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Jan Herman

Jan Herman

Posted: November 15, 2007 10:18 AM

Overlooked and Undersung


It is a delicious irony of life in New York to ride the subway during the morning rush hour with Dave Frishberg's "Quality Time" playing on your iPod (listen here). Another irony, not so delish, is to miss what's in front of your eyes. Like walking past the art gallery in the CUNY Graduate Center on Fifth Avenue without seeing the show.

Talk about quality time, Jim Dine Selected Prints, 1996-2006 gives you as much as you please. It's in the heart of Manhattan (between 34th and 35th Streets) and a helluva lot less crowded than the subway. Cheaper, too. Admission is free. Oh, did I say Dine's prints are a wow?

Among other things, they offer an eyeful on the not small matter of prevarication, which some would submit is the issue of our time. Have a look at the portraits of Gepetto's boy. There are a handful, and they come in all sizes.



Pinocchio may not resemble the current occupant of the White House. His nose is longer, for one thing. He's also made of wood, although that's a debatable difference, and he pays for his lies. Most of all, Dine personally identifies with Pinocchio. I doubt he feels that way about our prevaricating prez.

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From "Pinocchio / Jim Dine," a portfolio of 36 lithographs plus five signed and numbered plates (sheet size: 22 x 16 inches), published by Steidl in a limited edition of 35 copies

In any case, precisely why crowds are not packing the gallery is a mystery to me. Maybe it's because the art critics have overlooked it. There hasn't been a single review of the show, despite the fact that Dine is an acknowledged master. Some of the prints have been exhibited elsewhere -- in Minneapolis, for instance -- and you know how New York critics hate to be second in line.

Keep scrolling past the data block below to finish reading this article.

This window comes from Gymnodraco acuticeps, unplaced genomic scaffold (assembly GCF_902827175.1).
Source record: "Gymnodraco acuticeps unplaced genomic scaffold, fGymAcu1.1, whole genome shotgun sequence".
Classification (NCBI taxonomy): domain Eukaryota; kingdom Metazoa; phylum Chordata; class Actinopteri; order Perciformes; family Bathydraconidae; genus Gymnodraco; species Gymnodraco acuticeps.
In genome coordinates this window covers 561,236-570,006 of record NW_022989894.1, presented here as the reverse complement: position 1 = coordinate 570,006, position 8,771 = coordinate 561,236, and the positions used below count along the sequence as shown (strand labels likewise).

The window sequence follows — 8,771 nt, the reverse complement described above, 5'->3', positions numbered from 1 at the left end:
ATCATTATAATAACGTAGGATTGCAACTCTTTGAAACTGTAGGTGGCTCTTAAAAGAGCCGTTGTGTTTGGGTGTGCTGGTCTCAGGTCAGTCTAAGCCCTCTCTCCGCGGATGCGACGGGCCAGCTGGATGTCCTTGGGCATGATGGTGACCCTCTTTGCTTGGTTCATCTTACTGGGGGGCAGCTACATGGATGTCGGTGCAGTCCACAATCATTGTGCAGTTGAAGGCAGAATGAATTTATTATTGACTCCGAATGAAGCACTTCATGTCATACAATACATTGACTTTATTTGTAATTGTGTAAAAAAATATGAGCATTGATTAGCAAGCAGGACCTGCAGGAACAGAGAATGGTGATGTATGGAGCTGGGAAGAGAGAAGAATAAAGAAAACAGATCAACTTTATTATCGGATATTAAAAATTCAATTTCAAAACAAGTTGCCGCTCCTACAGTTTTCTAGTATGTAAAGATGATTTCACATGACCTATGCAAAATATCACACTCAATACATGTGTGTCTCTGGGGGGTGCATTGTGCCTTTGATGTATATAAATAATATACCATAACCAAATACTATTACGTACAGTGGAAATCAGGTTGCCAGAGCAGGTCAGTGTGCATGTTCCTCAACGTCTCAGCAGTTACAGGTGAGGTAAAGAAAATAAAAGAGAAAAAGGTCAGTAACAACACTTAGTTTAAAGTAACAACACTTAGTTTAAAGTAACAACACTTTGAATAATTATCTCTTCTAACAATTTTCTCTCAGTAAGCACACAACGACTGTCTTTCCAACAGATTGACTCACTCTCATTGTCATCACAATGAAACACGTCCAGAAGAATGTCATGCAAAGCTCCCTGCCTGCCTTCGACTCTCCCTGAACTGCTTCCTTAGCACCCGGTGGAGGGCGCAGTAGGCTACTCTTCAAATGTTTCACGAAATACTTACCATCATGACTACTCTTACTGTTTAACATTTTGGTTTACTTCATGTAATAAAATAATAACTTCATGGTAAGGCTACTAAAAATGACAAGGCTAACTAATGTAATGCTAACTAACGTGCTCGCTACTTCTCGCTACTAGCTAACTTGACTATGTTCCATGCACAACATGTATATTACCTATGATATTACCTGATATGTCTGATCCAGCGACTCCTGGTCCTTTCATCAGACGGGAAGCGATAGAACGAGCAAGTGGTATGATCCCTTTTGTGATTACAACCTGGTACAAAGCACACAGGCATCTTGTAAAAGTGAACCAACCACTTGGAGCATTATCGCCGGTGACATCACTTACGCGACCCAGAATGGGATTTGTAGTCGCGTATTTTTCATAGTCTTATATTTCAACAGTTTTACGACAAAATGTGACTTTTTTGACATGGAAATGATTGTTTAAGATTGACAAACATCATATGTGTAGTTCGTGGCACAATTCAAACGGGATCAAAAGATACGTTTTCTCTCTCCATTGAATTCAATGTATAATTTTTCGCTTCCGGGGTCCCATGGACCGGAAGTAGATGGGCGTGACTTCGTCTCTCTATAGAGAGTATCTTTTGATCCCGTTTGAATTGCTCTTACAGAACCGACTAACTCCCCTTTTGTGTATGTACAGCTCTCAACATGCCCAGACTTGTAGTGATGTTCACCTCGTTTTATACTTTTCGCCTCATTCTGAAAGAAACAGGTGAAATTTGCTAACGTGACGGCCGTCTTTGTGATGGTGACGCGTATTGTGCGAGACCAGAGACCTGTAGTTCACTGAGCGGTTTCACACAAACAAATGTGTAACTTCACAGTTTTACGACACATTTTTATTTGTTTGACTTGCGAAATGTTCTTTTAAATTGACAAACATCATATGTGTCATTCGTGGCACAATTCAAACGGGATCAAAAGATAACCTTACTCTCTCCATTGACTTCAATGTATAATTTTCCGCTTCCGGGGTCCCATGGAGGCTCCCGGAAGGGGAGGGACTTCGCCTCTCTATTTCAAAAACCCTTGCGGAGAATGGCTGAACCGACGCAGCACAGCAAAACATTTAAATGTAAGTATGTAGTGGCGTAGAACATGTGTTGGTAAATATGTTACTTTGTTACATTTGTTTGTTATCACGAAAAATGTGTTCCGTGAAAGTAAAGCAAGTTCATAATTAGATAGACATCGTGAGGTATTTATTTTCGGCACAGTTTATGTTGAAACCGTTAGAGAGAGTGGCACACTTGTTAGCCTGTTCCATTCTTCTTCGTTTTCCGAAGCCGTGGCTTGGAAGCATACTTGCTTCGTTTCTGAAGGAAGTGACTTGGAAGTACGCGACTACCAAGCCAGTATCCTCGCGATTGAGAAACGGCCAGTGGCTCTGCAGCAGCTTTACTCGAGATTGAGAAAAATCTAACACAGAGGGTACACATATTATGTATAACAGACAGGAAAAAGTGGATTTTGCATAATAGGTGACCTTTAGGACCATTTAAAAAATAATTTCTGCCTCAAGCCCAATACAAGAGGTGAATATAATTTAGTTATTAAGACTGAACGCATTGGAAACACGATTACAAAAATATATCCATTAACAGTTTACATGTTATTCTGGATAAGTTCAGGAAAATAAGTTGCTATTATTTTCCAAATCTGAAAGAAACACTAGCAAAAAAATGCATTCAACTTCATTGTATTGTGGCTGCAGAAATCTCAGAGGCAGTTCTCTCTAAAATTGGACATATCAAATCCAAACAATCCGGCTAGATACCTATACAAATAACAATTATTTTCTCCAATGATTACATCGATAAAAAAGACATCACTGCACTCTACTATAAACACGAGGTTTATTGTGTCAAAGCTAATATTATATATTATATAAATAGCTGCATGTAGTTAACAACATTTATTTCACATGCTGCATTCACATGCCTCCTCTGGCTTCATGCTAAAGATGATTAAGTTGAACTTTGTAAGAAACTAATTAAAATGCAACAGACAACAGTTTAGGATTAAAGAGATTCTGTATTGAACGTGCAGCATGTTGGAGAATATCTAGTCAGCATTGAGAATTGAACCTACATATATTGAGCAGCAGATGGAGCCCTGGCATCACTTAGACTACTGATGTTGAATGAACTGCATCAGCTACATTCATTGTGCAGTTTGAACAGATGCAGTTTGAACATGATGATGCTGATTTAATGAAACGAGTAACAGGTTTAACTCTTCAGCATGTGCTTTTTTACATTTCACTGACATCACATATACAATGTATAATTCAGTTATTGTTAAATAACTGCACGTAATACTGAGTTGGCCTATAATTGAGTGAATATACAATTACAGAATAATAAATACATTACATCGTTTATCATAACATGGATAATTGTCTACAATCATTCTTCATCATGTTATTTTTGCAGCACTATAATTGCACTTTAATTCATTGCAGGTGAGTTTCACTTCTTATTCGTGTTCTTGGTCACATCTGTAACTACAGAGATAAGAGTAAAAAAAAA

Or maybe it's because Dine's work sells, thank you very much, but usually not at auction, and so doesn't go public with humongous prices. Indeed, maybe that's the most important reason.

Dine is among the most commercially successful artists in the Pace Wildenstein stable -- which is saying a lot, given the stable. But without humongous prices to attach to his name, Dine is old news, or worse, no news. No matter how much they may deny it, the critics are artworld functionaries. Money impresses them maybe more than art.

Yes, this is a rant.

For a serious discussion of the show, go to Jed Birmingham's Q&A with Jim Dine at the Bibliographic Bunker.

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"Red Enamel Pants," 2000. (Photo-silkscreen, woodcut, and hand painting with enamel and charcoal. 50 x 33 inches. Edition of six.) © Pace Editions, Inc. and Jim Dine.

Anyway, have a look at another of Dine's Pinocchios. He calls it "Red Enamel Pants." I call it "What Is He Staring At?"

Full disclosure: I'm a part-time media consultant to the CUNY Graduate Center, which operates the gallery.

Here's what else you need to know: Jim Dine Selected Prints, 1996-2006 is on exhibit through Dec. 8 in the Amie and Tony James Gallery at 365 Fifth Ave. Gallery hours are Tuesday through Saturday, 12 to 6 p.m. (212) 817-7394.